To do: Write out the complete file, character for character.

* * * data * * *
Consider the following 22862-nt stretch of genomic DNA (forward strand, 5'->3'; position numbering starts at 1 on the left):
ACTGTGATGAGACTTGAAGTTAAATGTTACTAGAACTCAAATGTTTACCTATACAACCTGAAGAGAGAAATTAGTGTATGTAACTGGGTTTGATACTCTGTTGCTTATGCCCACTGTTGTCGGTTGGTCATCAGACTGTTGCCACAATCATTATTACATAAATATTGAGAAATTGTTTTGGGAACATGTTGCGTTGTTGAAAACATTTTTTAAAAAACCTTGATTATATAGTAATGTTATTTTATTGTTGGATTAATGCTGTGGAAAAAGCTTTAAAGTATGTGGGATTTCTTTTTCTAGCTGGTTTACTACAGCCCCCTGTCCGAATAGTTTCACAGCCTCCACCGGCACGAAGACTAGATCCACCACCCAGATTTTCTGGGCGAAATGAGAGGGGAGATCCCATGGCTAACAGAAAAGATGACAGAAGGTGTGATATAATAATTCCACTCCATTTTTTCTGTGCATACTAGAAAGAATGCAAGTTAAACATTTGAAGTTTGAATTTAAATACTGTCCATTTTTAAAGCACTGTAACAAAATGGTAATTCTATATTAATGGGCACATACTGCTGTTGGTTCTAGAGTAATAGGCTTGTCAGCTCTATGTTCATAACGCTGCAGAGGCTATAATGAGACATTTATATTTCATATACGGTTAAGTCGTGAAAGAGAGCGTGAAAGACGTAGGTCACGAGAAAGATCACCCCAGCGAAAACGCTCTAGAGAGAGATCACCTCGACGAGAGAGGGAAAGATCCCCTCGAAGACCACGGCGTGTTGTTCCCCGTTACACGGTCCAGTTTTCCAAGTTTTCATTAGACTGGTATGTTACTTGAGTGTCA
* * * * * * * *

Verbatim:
Consider the following 22862-nt stretch of genomic DNA (forward strand, 5'->3'; position numbering starts at 1 on the left):
ACTGTGATGAGACTTGAAGTTAAATGTTACTAGAACTCAAATGTTTACCTATACAACCTGAAGAGAGAAATTAGTGTATGTAACTGGGTTTGATACTCTGTTGCTTATGCCCACTGTTGTCGGTTGGTCATCAGACTGTTGCCACAATCATTATTACATAAATATTGAGAAATTGTTTTGGGAACATGTTGCGTTGTTGAAAACATTTTTTAAAAAACCTTGATTATATAGTAATGTTATTTTATTGTTGGATTAATGCTGTGGAAAAAGCTTTAAAGTATGTGGGATTTCTTTTTCTAGCTGGTTTACTACAGCCCCCTGTCCGAATAGTTTCACAGCCTCCACCGGCACGAAGACTAGATCCACCACCCAGATTTTCTGGGCGAAATGAGAGGGGAGATCCCATGGCTAACAGAAAAGATGACAGAAGGTGTGATATAATAATTCCACTCCATTTTTTCTGTGCATACTAGAAAGAATGCAAGTTAAACATTTGAAGTTTGAATTTAAATACTGTCCATTTTTAAAGCACTGTAACAAAATGGTAATTCTATATTAATGGGCACATACTGCTGTTGGTTCTAGAGTAATAGGCTTGTCAGCTCTATGTTCATAACGCTGCAGAGGCTATAATGAGACATTTATATTTCATATACGGTTAAGTCGTGAAAGAGAGCGTGAAAGACGTAGGTCACGAGAAAGATCACCCCAGCGAAAACGCTCTAGAGAGAGATCACCTCGACGAGAGAGGGAAAGATCCCCTCGAAGACCACGGCGTGTTGTTCCCCGTTACACGGTCCAGTTTTCCAAGTTTTCATTAGACTGGTATGTTACTTGAGTGTCA